Women are increasingly taking jobs in the trades and other non-traditional careers. The demand for talented and skilled individuals in the plumbing, HVAC, and electric industries’ for example is creating opportunities for women to enter and advance in these fields. With these expanding opportunities came the need for clothing tailored to the needs of women. As with so many products in the outdoor industry, for years, women would have to figure out how to adjust clothing, backpacks, poles, etc. made for men to their bodies. Just as Deuter, USA has done for women in designing backpacks tailored to the ergonomics of women, Dovetail Workwear has designed work clothing specifically tailored to the needs and demands of women working in the outdoors. My partner, Casey LeBrun caught up with Molly Smithson and Kate Day of Dovetail at the 2019 OR/Snow Show.
Women’s outdoor clothing is getting more functional. In a 2018 article in Outside Online,
"The uniform-and-workwear industry is currently worth $30 billion and is projected to reach $48 billion by 2022. That kind of stable growth is an anomaly in the apparel sphere, where e-commerce has upended traditional retail sales and styles change with each season. A rise in the number of women in industrial occupations is a key part of the growth, according to recent market research, but blue-collar laborers aren’t the only ones driving it."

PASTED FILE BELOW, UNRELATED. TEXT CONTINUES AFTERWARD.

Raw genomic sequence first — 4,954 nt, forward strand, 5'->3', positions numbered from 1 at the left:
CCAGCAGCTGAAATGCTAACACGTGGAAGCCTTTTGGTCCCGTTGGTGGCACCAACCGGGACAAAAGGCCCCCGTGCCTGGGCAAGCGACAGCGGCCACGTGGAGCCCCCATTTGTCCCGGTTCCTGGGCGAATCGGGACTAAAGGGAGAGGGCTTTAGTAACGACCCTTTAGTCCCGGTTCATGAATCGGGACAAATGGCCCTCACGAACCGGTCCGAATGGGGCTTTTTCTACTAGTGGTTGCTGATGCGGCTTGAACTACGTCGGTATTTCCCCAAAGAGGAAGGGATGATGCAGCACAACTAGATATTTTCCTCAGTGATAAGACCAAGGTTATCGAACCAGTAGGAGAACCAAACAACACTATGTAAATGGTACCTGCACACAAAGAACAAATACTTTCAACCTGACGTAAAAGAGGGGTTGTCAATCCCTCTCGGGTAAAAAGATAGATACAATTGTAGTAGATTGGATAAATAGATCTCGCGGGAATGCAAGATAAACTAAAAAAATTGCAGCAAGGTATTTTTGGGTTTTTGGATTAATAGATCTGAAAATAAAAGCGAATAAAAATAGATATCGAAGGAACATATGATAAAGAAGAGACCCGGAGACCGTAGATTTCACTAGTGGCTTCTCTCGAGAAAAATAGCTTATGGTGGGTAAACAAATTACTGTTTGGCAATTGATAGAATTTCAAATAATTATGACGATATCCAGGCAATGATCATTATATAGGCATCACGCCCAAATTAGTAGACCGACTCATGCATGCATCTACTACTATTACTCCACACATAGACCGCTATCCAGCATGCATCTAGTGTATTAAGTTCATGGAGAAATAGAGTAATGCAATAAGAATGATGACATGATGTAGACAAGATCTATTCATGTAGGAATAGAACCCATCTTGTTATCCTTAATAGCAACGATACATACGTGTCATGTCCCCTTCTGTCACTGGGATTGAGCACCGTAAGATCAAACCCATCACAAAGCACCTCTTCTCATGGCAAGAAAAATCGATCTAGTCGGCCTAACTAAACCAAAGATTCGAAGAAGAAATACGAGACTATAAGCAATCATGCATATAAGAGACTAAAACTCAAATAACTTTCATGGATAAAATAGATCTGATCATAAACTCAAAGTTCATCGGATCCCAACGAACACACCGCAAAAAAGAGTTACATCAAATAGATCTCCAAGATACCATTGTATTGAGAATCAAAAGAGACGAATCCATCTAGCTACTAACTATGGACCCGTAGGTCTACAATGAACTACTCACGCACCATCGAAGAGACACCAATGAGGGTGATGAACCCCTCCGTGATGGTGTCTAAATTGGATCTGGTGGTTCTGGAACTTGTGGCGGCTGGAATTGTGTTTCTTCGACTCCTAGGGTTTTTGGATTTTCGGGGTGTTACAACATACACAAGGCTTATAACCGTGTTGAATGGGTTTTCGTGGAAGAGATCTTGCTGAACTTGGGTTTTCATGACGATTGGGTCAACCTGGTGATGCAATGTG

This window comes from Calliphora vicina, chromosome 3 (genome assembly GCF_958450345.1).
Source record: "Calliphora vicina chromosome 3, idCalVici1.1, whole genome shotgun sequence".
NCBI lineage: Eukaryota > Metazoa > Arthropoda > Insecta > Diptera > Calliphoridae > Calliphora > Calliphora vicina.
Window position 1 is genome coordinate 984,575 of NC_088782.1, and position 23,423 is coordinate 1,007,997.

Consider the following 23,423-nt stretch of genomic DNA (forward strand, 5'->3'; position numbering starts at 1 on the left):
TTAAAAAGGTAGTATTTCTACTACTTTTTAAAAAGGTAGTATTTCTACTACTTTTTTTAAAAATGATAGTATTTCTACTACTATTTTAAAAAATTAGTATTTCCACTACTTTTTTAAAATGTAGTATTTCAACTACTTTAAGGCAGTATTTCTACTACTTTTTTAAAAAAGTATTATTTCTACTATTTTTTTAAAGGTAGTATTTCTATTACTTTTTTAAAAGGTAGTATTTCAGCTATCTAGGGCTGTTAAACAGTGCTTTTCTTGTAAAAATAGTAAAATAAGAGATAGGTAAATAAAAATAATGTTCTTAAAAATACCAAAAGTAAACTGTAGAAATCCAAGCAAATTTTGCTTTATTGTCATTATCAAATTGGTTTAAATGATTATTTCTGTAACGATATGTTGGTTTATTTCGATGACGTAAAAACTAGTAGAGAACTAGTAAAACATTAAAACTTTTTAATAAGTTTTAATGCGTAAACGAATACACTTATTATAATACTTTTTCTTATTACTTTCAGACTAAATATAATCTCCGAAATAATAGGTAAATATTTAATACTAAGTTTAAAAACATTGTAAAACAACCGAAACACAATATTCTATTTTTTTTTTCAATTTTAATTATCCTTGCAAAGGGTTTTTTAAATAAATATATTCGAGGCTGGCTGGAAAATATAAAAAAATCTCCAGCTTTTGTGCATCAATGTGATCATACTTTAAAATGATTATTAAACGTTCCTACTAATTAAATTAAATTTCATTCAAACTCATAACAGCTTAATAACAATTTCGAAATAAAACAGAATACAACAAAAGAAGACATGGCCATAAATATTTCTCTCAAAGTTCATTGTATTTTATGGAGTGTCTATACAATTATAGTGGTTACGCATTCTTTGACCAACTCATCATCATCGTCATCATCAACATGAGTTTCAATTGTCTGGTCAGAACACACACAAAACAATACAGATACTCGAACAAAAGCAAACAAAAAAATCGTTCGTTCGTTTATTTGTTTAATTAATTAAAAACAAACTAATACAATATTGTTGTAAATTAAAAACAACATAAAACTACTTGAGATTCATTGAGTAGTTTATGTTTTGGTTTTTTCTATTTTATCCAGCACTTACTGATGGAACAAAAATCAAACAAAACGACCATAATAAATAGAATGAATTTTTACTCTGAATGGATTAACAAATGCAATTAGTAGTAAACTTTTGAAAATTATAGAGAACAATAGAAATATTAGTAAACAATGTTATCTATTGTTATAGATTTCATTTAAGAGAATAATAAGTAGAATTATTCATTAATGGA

Beside Dovetail Workwear, traditional brands in this space have begun to recognize the need and market opportunity. Brands like Carhartt, Dickies, Patagonia, and Duluth Trading Company have created specialized outdoor clothing lines for women.
Founders Kate, Kyle, Sarah
Success story e-Commerce
Two of Dovetail Workwear's founders (Kate and Kyle Marie) followed their gardening passion and launched Moxie and Moss Landscape Design. Digging in the wet, Pacific NW soil was uncomfortable, their everyday jeans weren't up to the task, and workwear marketed to women was either ill-fitting and tailored for men's bodies or offered stereotypical colors and patterns. Enter their client (Sara) who happened to be an apparel industry expert. The three decided to take things into their own hands, designing and producing Dovetail's Maven Slim to fill the fit, function and durability gap in women's workwear.
The growth in this segment is explosive. In an interview with Carhartt's Vice President of Product Development, Deb Ferraro stated, " it took a few years to nail its women’s line, but the branch is now the company’s fastest-growing business unit with its revenue increasing by a double-digit percentage from 2017 to 2018." Managing product development, inventory, and the e-Commerce space is a challenge for all of these providers.
Besides Dovetail Workwear, another specialty focused manufacturer is Red Ants Pants. Their founder, Sarah Calhoun, like the founders of Dovetail, took her real-life experience as a former trail-crew worker and Outward Bound instructor from which to draw insight, inspiration, and experience in designing functional, attractive, and durable workwear for women.
Suzanne Blecher from Outdoor Insights summed up a number of overall trends affecting outdoor apparel. These trends are being found not only in specialty outdoor wear like that produced by Dovetail Workwear, but it is also found across all types of outdoor apparel. They are:
- Performance with style
- Increased temperature control within garments
- Modern nostalgia
- Emphasis on sustainability throughout the production and delivery process
You can follow Dovetail Workwear at #dovetailworkwear, @dovetailworkwear, Facebook and on Pinterest. To follow the other brands mentioned, go to @RedAntsPants @DuluthTradingCo @Carhartt @Dickies @patagonia @DeuterUSA.
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